|Publication number||US7010557 B2|
|Application number||US 10/106,549|
|Publication date||Mar 7, 2006|
|Filing date||Mar 27, 2002|
|Priority date||Mar 27, 2002|
|Also published as||DE60322471D1, EP1372264A2, EP1372264A3, EP1372264B1, US20030187894|
|Publication number||10106549, 106549, US 7010557 B2, US 7010557B2, US-B2-7010557, US7010557 B2, US7010557B2|
|Original Assignee||Broadcom Corporation|
|Export Citation||BiBTeX, EndNote, RefMan|
|Patent Citations (8), Non-Patent Citations (6), Referenced by (5), Classifications (9), Legal Events (7)|
|External Links: USPTO, USPTO Assignment, Espacenet|
1. Field of the Invention
The present invention relates generally to digital filters, and more particularly, to decimation filters.
2. Related Art
A multirate system processes signals at different sample rates, and typically includes one or more sample rate converters for converting between the different sample rates. A sample rate converter often includes a decimation filter. The decimation filter (also referred to as a decimator) receives an input signal having an input sample rate, frequency band-limits the input signal, and downsamples the input signal by a predetermined downsampling factor (also referred to as a decimation factor). Thus, the decimator produces a band-limited output signal having an output sample rate equal to the input sample rate divided by the downsampling factor. The process performed by the decimator is referred to as “decimation filtering,” or just “decimation.”
A popular type of decimation filter is a Cascaded Integrator-Comb (CIC) filter. The CIC filter is popular because it achieves generally acceptable decimation results while using a relatively simple structure as compared to some other types of conventional decimation filters. The CIC filter can be implemented using digital circuits. Generally, it is desirable that digital circuits consume as little power as possible. This is especially true where such digital circuits are associated with a multirate system constructed on an integrated circuit (IC). Therefore, there is a need for an improved decimation filter that consumes less power than a CIC filter, while achieving a decimation result that is the same as, or at least substantially the same as, that of the CIC filter.
A feature of the present invention is an improved decimation filter/system that consumes less power than a CIC filter, while achieving a decimation result that is the same as, or at least substantially the same as, that of the CIC filter. The improved decimation filter has a modular, repeatable structure, that can be conveniently replicated in a digital, integrated circuit. The improved decimation filter can be used instead of a known CIC filter in a multirate system, thereby reducing power consumption in the multirate system. The improved decimation filter causes downsampling to occur at an early stage in the filter, that is, in an input stage of the filter. Thus, subsequent circuitry operates at a sample rate that is less than the high input sample rate. As a result, less circuitry in the improved decimation filter operates at the high input sample rate as compared to the CIC filter.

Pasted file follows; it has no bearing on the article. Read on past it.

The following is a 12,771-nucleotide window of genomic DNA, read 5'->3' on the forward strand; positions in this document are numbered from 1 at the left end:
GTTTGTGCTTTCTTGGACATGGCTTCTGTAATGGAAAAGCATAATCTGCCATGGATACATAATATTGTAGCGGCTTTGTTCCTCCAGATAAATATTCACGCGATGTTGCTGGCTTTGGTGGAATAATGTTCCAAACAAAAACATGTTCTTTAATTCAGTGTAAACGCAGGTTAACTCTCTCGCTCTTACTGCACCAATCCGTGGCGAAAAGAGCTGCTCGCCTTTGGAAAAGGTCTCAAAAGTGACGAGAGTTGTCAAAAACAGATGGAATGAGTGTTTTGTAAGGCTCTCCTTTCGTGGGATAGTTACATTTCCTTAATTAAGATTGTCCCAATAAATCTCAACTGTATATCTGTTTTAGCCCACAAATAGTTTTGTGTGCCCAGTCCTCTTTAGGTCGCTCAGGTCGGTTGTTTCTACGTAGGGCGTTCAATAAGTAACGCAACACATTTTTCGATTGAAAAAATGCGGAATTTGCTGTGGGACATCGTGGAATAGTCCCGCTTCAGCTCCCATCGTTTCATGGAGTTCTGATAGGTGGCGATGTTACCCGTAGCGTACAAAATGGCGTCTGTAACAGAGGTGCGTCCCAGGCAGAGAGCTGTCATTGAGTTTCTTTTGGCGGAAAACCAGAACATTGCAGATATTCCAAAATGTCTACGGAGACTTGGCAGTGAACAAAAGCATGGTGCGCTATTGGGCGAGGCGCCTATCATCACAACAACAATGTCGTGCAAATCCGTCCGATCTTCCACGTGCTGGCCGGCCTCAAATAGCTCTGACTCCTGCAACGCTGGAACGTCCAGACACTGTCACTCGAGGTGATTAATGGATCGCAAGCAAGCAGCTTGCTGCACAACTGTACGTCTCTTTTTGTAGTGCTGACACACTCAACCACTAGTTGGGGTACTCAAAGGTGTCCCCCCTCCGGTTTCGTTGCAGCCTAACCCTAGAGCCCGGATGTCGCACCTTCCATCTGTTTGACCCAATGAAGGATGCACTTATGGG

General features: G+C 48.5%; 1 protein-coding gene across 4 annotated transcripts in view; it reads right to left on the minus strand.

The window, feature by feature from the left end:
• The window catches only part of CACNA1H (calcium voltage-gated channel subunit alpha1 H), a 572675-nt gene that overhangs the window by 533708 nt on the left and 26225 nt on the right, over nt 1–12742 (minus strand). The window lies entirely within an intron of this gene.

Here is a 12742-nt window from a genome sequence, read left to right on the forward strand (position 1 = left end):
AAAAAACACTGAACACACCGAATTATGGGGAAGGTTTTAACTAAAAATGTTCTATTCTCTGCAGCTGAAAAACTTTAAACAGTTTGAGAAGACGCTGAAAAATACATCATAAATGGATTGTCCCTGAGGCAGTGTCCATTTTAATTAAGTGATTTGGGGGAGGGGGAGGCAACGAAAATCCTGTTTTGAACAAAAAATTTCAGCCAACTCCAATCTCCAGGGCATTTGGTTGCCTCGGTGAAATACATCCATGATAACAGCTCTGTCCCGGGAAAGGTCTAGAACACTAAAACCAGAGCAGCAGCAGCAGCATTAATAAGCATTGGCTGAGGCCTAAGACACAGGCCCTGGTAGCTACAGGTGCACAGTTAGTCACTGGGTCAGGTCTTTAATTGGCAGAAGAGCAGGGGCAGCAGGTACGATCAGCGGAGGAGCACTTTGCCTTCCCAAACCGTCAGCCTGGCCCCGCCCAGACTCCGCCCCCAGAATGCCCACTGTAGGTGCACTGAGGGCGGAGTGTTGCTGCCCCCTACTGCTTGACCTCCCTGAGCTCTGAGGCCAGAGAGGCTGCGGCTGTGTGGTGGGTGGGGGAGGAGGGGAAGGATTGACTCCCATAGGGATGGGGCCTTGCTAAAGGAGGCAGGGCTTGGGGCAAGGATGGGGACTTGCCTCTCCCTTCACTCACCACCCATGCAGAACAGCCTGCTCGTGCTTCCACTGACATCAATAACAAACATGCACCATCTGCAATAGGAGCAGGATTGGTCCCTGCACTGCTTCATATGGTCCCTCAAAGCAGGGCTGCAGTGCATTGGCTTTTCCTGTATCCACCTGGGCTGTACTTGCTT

An embodiment of the present invention is a decimation system comprising a plurality, L, of cascaded Finite Impulse Response (FIR) decimation filters. Each decimation filter has a transfer function of the form H(z)=(1+z−1)N, where N is an integer. In one arrangement of the present invention, each FIR decimation filter performs decimation by a common factor I. The cascaded FIR decimation filters together achieve decimation results identical to an Nth-order CIC filter (that is, a CIC filter having N integrator stages) that performs decimation by a factor IL.
Other aspects of the present invention include specific embodiments of the FIR filters used in the cascade of FIR filters, such as polyphase FIR filter embodiments.
Another aspect of the present invention is a method corresponding to the decimation system mentioned above.
Another embodiment of the present invention is a method of deriving or synthesizing an FIR decimation system from a CIC filter having a predetermined CIC filter transfer function. A first step in the method comprises expanding the CIC transfer function into a plurality of expansion terms. One or more of the plurality of expansion terms are each capable of being commuted with a respective one of one or more decimation factors. A second step comprises commuting each of the one or more expansion terms with the respective decimation factor, to produce a plurality of decimation filter terms. The plurality of decimation filter terms correspond to a plurality of cascaded FIR decimation filter terms that together form the FIR decimation system.
The present invention is described with reference to the accompanying drawings. In the drawings, like reference numbers indicate identical or functionally similar elements.
An embodiment of the present invention is a method of deriving a Finite Impulse Response (FIR) decimation system from a known CIC filter. The method relates to certain features of the CIC filter. Therefore, a know CIC filter is described below in detail, and then the method of the present invention is described.
Known CIC Filter
CIC filter 100 includes an integrator 106 and a filter/downsampler 108 following the integrator. Integrator 106 integrates signal 102, to produce an integrated (and thus, band-limited) intermediate signal 109. Filter/downsampler 108 filters signal 109 and downsamples signal 109 by the decimation factor of eight, to produce decimated output signal 104.
Integrator 106 includes a plurality of cascaded Infinite Impulse Response (IIR) integrator stages 110. “Cascaded” elements (such as filters, integrators, and so on) include elements that are coupled in series with each other such that an output of one element is coupled to an input of a next or successive element.
In the example of